CHM assistant curator Brittany Hutchinson recounts how Provident Hospital, the first African American–owned and operated hospital in the US, created opportunities for Black nurses in Chicago.
African American women have served as nurses and caretakers since the United States’ period of enslavement, work that can be viewed as another form of labor that befell African American women. The relationship between Black women and nursing work continued throughout history, without the nurses receiving professional recognition or adequate compensation, and their work was an integral and unsung part of many notable historical events—particularly in the early twentieth century.
In the late nineteenth century, Black women who wished to receive formal training were often denied the opportunity to do so solely because of their race. Hospitals in the South directly and explicitly banned Black women from entering their training programs, while very few northern hospitals granted admission—and did so only in rare cases.
In 1889, after Reverend Louis Reynolds’s sister Emma expressed her frustration with Chicago-area hospitals refusing to admit her to their nursing programs due to her race, he enlisted the help of his friend Dr. Daniel Hale Williams to use his connections to find a suitable program for her. Dr. Williams first met with other Black doctors to convince an existing program to admit Emma. Despite being on staff at many of the area hospitals, Black doctors had very little influence within these organizations. It was then determined that establishing a new nursing program for African Americans was the best course of action, as it would create educational opportunities for Black women and also attempt to shield them from hostile, white supremacist learning environments. Dr. Williams founded Provident Hospital in 1891 and a few years later, Emma Reynolds and three other women became the nursing program’s first graduating class.
As the field of nursing became professionalized, organizations such as the American Nursing Association offered professional opportunities and other advancements to their members. As a requirement of acceptance into the ANA, nurses had to first join a state-level organization. This proved to be impossible in many cases for Black nurses, as most state-level organizations did not accept African Americans for membership. In a similar fashion to the Black women’s club movement brought about during the fight for suffrage, Black nurses like Carrie E. Bullock, a suffragist in her own right, helped create and lead state and national professional organizations dedicated to serving the needs of Black nurses, who were caught in the crosshairs of white supremacy and patriarchy.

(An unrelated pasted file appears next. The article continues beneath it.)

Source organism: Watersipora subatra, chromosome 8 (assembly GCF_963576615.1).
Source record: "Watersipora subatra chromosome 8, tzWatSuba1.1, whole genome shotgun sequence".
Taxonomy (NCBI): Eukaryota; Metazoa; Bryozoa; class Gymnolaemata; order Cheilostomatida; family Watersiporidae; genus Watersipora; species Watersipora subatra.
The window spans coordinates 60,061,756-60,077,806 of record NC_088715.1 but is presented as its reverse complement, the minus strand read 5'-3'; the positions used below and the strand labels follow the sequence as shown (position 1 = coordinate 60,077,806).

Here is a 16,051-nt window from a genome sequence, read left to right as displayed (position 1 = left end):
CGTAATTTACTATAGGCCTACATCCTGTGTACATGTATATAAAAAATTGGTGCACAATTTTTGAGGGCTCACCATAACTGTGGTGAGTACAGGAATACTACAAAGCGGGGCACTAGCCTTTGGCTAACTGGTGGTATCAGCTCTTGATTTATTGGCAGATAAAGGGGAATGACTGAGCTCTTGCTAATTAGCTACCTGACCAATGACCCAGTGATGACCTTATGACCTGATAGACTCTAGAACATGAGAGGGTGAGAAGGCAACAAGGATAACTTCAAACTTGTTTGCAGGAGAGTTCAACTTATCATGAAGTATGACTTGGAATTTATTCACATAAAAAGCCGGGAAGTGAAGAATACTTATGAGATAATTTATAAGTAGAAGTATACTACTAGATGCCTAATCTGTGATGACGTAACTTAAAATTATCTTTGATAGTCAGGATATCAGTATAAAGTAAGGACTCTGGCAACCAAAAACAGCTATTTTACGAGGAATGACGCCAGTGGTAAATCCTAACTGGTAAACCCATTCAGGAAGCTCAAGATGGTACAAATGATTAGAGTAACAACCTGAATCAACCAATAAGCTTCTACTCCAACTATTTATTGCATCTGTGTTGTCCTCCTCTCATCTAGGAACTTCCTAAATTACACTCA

The suffrage movement carried on as the US entered World War I, and Black nurses who were involved in fighting for the Nineteenth Amendment were eager to join the war effort. However, they were again denied the ability to serve due to their race as the American Red Cross, Army Nurse Corps, and Navy Nurse Corps banned the service of Black women.
In the spring and fall of 1918, an outbreak of a deadly strain of influenza caused a drastic shortage of nurses, which forced the military and Red Cross to change their policies on accepting Black nurses. In December 1918, eighteen nurses were admitted to Army bases at Camp Grant and Camp Sherman in Rockford, Illinois, and Chillicothe, Ohio, respectively. Prior to this integration, Black nurses worked alongside doctors and community leaders to educate Black Chicagoans on how to best prevent becoming infected with influenza. The efforts were not limited to medical advice, as Black medical professionals lobbied city officials to increase sanitation efforts and improve infrastructure in Black neighborhoods, which often did not receive adequate access to city services.
The summer of 1919, often referred to as the Red Summer, brought about a wave of violence against Black people in numerous cities across the US. The violence in Chicago spread across the city’s “Black Belt,” leaving nearly forty people dead, several hundred injured, and more than one thousand without shelter. The most heavily affected were African Americans. The violence was more than a period of civil unrest—the effects it had on the community were identical to that of a public health crisis, as the Chicago Tribune noted, “injured patients all but overwhelmed 10 physicians, three interns and 15 nurses at the South Side’s Provident Hospital.”
The years 1918–19 proved to be a pivotal point in US history, as the suffrage movement, World War I, the influenza pandemic, and the Red Summer of 1919 shook the country to its core. While the effects of these events were felt across the country and in some cases the world, the direct experiences of Black nurses in Chicago are uniquely situated in the absolute center of this intersection in American history.